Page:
The  tech industry is not known for shying away from legal battles, but it also understands that sometimes it's better to let someone else do the fighting for you. That's exactly what's happening right now in  San Francisco.

This week the city introduced a ballot measure that would levy a 1.5 percent payroll tax on its largest tech companies. The so-called "tech tax" would apply an estimated $120 million annually toward affordable housing and services for the homeless.

"This is one way--not a silver bullet--but one way that helps a city like ours address the impasse of the tech boom and a growing housing crisis," said San Francisco city supervisor Eric Mar, one of the proposed measure's three co-sponsors.

Following the announcement of the proposal, the industry has largely remained mum. It's not hard to see why. While tech companies dislike paying taxes--just look at Apple, which keeps much of its money offshore to avoid taxes, or Twitter, which once threatened to leave San Francisco unless it received a special tax break--none of them wants to be labeled as an opponent of anything that would provide help for the homeless and those with low incomes.

Among San Francisco's top tech employers, Twitter, Adobe, Hired, Yelp, Medium, and Salesforce all said they had no comment when asked by Inc. about the proposed measure. Others including Google, Uber, Square, Lyft, and Airbnb--which is currently embroiled in a separate fight with the city--did not provide a response.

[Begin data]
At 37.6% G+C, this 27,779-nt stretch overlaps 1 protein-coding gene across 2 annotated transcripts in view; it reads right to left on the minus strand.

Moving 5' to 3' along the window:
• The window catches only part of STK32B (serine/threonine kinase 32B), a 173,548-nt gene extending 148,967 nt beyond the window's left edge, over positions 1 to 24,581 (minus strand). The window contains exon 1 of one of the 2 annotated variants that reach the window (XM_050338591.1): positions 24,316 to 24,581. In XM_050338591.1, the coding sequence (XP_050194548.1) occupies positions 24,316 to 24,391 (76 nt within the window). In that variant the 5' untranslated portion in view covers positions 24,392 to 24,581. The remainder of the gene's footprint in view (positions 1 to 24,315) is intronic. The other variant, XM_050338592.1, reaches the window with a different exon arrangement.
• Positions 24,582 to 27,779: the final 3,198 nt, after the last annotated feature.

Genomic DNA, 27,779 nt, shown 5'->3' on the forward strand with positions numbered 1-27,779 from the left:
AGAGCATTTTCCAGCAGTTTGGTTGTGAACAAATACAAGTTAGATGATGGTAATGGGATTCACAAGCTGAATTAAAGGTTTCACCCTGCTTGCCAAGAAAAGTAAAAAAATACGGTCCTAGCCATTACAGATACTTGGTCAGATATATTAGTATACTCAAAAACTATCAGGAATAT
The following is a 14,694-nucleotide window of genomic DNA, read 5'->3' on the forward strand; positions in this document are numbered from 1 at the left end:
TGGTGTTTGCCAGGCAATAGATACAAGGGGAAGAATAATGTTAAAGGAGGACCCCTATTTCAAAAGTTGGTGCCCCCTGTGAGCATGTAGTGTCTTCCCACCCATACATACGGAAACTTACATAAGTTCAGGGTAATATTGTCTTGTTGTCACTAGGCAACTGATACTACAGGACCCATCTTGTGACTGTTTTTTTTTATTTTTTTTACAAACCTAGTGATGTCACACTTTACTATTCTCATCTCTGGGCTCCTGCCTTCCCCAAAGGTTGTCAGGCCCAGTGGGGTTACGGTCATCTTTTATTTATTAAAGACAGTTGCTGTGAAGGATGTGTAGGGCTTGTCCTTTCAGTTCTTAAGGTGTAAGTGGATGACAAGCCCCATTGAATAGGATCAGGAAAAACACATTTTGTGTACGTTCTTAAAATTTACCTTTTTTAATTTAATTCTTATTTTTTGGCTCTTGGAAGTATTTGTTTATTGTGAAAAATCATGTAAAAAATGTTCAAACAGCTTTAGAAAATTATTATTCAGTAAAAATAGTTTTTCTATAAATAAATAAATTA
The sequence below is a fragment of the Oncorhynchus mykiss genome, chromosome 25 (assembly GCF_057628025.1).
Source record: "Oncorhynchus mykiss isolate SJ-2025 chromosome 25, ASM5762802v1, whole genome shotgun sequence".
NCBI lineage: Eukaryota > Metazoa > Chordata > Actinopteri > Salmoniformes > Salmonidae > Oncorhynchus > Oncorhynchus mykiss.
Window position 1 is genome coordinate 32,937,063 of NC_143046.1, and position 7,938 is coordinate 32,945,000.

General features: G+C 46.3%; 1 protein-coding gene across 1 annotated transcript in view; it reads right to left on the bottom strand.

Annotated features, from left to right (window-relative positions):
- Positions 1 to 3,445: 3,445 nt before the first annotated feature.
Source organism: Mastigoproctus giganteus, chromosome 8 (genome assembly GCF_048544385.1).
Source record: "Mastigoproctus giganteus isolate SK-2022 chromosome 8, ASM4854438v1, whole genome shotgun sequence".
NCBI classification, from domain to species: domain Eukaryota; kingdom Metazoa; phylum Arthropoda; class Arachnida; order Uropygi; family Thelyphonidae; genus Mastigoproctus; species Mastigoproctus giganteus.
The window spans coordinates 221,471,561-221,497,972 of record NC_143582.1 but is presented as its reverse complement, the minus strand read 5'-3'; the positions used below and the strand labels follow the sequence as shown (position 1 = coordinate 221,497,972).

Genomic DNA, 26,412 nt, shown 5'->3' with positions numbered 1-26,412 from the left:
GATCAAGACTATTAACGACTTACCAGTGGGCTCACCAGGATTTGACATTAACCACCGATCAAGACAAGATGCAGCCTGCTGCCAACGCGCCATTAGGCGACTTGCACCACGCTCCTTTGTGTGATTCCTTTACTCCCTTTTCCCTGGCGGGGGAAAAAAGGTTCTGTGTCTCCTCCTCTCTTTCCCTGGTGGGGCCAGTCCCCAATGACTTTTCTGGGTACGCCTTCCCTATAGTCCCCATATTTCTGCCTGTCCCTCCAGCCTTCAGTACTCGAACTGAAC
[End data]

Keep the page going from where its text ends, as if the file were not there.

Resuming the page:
But while the companies are keeping quiet, collectively and through the mouths of their supporters and trade groups, they are putting up a fight to stop the proposed tax dead in its tracks.

"The barriers to building housing that's affordable for people at all levels of income is not the money that's available. ... It's the costs associated with building and the difficulty in building anything in the Bay Area, particularly in San Francisco," said Micah Weinberg, president of the Bay Area Council Economic Institute, which counts Adobe, Airbnb, Google, Lyft, and many others in tech among its members. The tax is "another good example of tech scapegoating."

Skyrocketing housing costs

The "Homelessness and Housing Impact Technology Tax," as the ballot measure is formally called, would apply to tech companies whose San Francisco operations generate more than $1 million in annual gross receipts. The tax would apply to companies who fall under the categories of computer and peripheral equipment manufacturing; software publishers; data processing, hosting and related services; internet publishing and broadcasting and web search portals; and computer systems design and related services. It's a broad range that, according to your interpretation of the measure's wording, would include even very early-stage startups so long as they've received more than $1 million in funding over the course of a single tax year.